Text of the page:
Into the West (2005)
Featurette-The Making of "Into the West"
Featurette-The Communication Gap
Featurette-The Cast of "Into the West"
|Year Of Production||2005|
|Running Time||524:01 (Case: 523)|
|RSDL / Flipper||
Multi Disc Set (4)
|Cast & Crew|
|Start Up||Language Select Then Menu|
|Region Coding||4||Directed By||
Timothy Van Patten
Paramount Home Entertainment
|Pan & Scan/Full Frame||None||
English Dolby Digital 5.1 (448Kb/s)
German Dolby Digital 5.1 (384Kb/s)
|Widescreen Aspect Ratio||1.78:1|
|Video Format||576i (PAL)|
|Original Aspect Ratio||1.78:1||Miscellaneous|
|Annoying Product Placement||No|
|Action In or After Credits||No|
Following the commercial success of World War 2 mini-series Band of Brothers and sci-fi mini-series Taken, Exec Producer Steven Spielberg turned his eye to the Wild West for their next mini-series Into The West. Though a little shorter and more modestly budgeted than Dreamworks Television's previous mini-series, Into The West continues the legacy of quality set by its predecessors.
As a welcome change of pace to most westerns, historical and cultural accuracy are given top priority, particularly on the Native American side of the story. The actors speak the traditional Lakota dialect, which the all had to learn phonetically from a Native American cultural consultant. Into The West also places a lot of emphasis in traditional ceremonies and daily practice that you would not usually see in westerns, even many of those westerns that show particular respect to Native American culture. The cultural aspect to Into The West also manages to play out more naturally than in fare such as Dances With Wolves (which itself did a great job of depicting native culture, and was a more entertaining movie). The cultural aspect occasionally seems a little laborious.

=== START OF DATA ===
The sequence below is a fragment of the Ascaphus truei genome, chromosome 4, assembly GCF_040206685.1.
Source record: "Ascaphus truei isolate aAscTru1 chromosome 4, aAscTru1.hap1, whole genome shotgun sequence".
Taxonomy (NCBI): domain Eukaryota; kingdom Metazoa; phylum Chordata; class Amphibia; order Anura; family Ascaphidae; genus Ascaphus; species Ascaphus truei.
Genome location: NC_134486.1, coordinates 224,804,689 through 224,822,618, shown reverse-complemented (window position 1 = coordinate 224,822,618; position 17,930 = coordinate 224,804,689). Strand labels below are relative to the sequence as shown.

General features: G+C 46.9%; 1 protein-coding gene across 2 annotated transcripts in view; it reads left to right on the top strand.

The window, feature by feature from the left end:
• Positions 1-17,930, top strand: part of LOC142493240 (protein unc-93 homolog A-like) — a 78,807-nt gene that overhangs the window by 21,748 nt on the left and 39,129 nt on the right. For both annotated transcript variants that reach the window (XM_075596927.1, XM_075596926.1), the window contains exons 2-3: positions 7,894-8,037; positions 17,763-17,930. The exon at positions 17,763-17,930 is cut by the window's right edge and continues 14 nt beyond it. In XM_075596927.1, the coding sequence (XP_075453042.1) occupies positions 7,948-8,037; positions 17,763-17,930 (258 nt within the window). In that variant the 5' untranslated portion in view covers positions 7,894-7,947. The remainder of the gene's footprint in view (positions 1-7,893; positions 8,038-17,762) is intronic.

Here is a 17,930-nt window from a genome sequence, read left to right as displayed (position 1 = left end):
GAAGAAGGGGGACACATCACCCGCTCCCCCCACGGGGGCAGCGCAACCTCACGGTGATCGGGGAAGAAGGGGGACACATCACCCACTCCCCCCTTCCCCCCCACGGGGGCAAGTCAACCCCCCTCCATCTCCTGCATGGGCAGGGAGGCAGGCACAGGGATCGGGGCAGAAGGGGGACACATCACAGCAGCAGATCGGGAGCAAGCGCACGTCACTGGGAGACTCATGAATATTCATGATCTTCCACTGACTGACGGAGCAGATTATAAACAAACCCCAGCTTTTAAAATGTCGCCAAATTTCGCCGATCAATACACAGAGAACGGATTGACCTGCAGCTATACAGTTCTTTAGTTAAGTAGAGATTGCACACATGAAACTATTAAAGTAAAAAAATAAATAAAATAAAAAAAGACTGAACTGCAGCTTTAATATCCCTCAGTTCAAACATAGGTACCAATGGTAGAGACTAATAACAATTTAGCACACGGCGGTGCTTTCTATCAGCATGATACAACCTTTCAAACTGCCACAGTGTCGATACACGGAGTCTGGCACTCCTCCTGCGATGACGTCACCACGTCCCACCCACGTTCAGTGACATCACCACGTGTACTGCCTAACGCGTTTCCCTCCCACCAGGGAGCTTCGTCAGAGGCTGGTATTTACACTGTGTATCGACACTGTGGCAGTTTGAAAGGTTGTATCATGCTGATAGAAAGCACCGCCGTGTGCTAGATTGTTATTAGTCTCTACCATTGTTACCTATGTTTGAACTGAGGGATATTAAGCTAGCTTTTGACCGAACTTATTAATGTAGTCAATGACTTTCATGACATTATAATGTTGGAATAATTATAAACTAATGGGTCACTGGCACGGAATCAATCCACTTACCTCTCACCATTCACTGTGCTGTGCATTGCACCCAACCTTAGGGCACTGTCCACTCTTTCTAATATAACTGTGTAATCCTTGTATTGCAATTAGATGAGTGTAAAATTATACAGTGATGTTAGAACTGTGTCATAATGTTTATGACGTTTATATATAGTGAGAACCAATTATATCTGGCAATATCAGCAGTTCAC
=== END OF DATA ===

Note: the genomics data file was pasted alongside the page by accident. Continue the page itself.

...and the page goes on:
Over the course of six 90 minute episodes, Into The West follows the course of two disparate families in the West over the course of the 19th century (well, 60-odd years of it). The Wheeler family begin their life out West when two young brothers run away from the family wheel-making business seeking adventure and a new family is formed among the pioneers of the West. Coming from the other side of the story, Native American shaman Loved By the Buffalo, his brothers Running Fox and Dogstar and their families see a great change in their way of life as the white man spreads across their lands.
Much like Band of Brothers and Taken, Into The West is largely led by a lesser known central cast and features countless brief appearances from recognisable faces (Josh Brolin, Gary Busey, Sean Astin, Beau Bridges, Lance Henriksen, and Tom Berenger among them). The acting is, pretty much without exception, first rate.
Each episode is directed by somebody different (including Australian veteran western director Simon Wincer), which makes the flow of each episode a little inconsistent with the last. This isn't necessarily a bad thing as it keeps the storytelling reasonably fresh, but some episodes work noticeably better than others. Furthermore, the epic storyline proves to be a little bit too epic at times and some aspects of the ongoing story aren't given as much screen-time as they deserve. Despite these flaws, the positives significantly outweigh the negatives in this equation.
The episodes play out as follows:
The film is presented in its original 1.78:1 aspect ratio and is 16x9 enhanced.
The image appears to be a little grainy, but reasonably sharp. Dark scenes in particular display a noticeable level of grain, but do have a reasonable level of detail amidst the grain.